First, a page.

Absolutely, LinkedIn is a must.


Eri Sasaki:

Every step of my career journey has been influenced by LinkedIn. I believe it's the most crucial first step. Crafting a resume is vastly different in Australia compared to Japan, so it's essential to seek advice and create an Australian-style resume. Finding work in Australia means competing not only with Australians but also with fellow immigrants, leading to intense competition. Amidst a pool of bilingual individuals, it's crucial to constantly reflect on your unique skills and leverage them to tailor your resume and update your LinkedIn profile. By contemplating how your current endeavors can lead to the next step and taking action while staying true to yourself, you naturally develop a strong sense of purpose.


Iori Forsyth:

I agree, LinkedIn is a tool that propels you for your career development.


Eri Sasaki:

During my time in graduate school, I was very conscious of accumulating work experience locally and transitioning to full-time employment. I worked as an intern and in casual positions to build my credentials, gradually climbing up the ladder. After graduating I worked at an advertising agency in Australia which approached me through LinkedIn While initially hired for Japanese customer support, I switched to a software company within a year, where I connected with Canva and expanded my network with valuable individuals. After about two years there, I transitioned to a team testing Amazon Alexa products for a year. Then, with a referral from a Canva colleague, I joined Canva, where I've been involved in product-related work for almost two years now. I've come to realise the immense importance of networking. While I didn't start out working for a major corporation, I faced moments of uncertainty about how effectively I was using my time. However, with my goal of settling in Australia, I persevered and kept climbing the ladder. Setting overly ambitious initial goals might be common but accumulating experience and skills in your current environment and smoothly transitioning to the next step is perhaps the hallmark of career building in Australia. Given the high frequency of job changes, I deeply understand its significance.


Kimiyo Aizawa:

It's intriguing how job changes are not frowned upon here, unlike in Japan. There seems to be a culture of leveling up with each change.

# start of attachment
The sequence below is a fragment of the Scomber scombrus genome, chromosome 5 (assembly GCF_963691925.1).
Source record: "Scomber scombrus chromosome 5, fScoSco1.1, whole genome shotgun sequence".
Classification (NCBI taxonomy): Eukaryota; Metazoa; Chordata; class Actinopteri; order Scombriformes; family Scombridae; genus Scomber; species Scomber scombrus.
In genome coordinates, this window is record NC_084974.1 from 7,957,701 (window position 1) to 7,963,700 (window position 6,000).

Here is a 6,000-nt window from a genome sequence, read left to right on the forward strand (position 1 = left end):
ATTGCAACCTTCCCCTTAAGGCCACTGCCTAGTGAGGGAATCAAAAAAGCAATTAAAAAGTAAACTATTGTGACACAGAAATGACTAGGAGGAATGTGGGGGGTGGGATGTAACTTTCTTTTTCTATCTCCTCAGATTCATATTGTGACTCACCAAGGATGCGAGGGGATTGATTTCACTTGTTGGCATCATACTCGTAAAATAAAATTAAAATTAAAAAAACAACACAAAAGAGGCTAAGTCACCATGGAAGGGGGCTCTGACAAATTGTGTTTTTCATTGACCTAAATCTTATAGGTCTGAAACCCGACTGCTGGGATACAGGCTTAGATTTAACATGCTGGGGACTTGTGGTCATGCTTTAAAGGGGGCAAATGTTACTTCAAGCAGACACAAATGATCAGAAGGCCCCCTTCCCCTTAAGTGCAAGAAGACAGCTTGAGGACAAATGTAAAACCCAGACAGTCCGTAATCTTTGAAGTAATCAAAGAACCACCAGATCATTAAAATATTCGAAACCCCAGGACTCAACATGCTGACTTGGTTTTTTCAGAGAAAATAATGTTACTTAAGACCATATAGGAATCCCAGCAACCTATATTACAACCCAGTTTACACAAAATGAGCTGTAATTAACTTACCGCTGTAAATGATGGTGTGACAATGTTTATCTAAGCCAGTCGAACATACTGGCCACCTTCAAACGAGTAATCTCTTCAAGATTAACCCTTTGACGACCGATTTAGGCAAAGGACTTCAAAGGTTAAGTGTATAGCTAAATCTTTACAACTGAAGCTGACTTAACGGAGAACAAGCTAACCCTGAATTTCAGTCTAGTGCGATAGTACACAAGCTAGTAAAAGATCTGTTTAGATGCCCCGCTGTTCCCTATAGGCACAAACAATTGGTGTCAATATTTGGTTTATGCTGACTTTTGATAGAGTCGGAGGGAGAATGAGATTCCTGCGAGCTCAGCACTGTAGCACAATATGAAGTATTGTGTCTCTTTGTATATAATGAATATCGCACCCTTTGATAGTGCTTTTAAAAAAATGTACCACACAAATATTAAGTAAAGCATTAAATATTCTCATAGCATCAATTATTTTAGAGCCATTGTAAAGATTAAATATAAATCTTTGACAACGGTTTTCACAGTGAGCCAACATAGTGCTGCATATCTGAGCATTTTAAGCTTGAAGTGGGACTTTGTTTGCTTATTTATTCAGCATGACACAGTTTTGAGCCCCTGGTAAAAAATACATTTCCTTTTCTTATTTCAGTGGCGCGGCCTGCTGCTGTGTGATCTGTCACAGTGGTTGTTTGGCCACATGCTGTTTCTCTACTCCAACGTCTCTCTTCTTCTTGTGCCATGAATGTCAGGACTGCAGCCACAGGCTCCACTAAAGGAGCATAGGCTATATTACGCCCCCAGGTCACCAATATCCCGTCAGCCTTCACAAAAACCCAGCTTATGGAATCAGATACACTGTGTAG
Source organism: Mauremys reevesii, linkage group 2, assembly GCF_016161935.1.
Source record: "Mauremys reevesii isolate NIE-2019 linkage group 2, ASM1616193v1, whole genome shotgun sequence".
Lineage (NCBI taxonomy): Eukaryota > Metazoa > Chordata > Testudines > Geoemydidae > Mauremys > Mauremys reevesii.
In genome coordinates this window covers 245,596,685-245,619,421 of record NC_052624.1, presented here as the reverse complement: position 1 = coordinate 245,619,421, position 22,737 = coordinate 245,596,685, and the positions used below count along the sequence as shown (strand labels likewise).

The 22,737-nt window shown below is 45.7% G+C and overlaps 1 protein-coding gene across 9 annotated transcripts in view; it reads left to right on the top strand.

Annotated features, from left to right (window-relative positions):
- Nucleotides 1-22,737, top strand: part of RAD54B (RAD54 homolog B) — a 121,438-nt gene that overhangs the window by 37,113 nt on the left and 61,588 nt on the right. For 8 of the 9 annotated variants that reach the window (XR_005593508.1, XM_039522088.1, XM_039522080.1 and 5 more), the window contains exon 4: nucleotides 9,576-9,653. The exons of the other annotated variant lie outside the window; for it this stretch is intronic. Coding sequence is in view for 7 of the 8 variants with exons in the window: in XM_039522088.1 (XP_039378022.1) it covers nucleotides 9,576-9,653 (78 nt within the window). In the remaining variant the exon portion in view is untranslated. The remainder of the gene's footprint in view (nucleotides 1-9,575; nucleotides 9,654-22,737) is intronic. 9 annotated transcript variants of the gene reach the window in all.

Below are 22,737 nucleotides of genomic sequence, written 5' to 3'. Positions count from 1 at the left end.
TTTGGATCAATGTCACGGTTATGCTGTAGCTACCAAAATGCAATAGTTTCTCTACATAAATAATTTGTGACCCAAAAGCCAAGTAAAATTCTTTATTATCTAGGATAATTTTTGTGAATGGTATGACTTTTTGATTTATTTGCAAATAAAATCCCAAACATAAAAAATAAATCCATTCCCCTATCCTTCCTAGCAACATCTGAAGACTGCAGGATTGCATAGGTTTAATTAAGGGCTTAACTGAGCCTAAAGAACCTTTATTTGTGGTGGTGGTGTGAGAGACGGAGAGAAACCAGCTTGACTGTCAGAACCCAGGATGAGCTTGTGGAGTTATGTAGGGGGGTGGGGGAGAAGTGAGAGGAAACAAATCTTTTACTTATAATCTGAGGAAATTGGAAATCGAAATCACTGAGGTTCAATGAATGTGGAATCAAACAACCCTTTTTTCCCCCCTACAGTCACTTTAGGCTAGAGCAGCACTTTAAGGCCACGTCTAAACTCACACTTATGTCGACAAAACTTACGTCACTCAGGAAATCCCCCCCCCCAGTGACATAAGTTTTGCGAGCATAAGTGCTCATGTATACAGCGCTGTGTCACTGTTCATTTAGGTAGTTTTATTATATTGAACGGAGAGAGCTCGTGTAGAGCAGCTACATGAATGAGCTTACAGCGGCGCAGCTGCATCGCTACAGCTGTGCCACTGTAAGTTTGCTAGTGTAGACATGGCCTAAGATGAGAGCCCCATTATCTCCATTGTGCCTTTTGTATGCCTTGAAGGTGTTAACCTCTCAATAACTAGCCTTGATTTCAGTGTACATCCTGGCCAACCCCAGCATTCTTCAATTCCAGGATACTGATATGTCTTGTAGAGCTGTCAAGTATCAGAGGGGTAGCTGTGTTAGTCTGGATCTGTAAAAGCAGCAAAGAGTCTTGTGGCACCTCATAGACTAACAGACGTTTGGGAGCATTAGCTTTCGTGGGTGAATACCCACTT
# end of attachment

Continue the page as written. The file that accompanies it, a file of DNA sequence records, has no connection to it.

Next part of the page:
Iori Forsyth:

In Australia, staying too long with one company can sometimes be viewed negatively, leading HR professionals to find individuals who embrace new challenges every two to three years more appealing.


Kimiyo Aizawa:

That seems to be the trend.


Iori Forsyth:

I've always had a core desire to work in both Japan and Australia. To reach this goal, I've made various decisions. Even in the absence of job openings, I reached out to organizations like the Australian Embassy, Japanese state government offices, and chambers of commerce with names containing "Australia" or "Japan." When the representative of the Queensland State Government Office in Japan suggested I start as an intern, I took the opportunity. Within three days, they offered me a job, and I ended up spending eight years there, eventually becoming the Education Manager for Queensland. Rather than focusing on job availability, I believe it's crucial to showcase your passion for the work and companies you aspire to join by utilizing tools like LinkedIn and email for self-promotion. While self-promotion might not be come naturally for many Japanese people, it's highly essential in Australia. This skill is not only vital at the beginning of your career but throughout the journey of building it. After working in Japan for eight years and wanting to gain Australian experience, particularly in Sydney, I expressed my job search intentions to various individuals. Eventually, I learned about a department at the Australian Federal Government's Trade and Investment Commission seeking personnel, and reached out to them via LinkedIn which led to my job change. Networking, whether through LinkedIn or personal connections, is a crucial aspect for anyone aspiring to work in Australia in the future.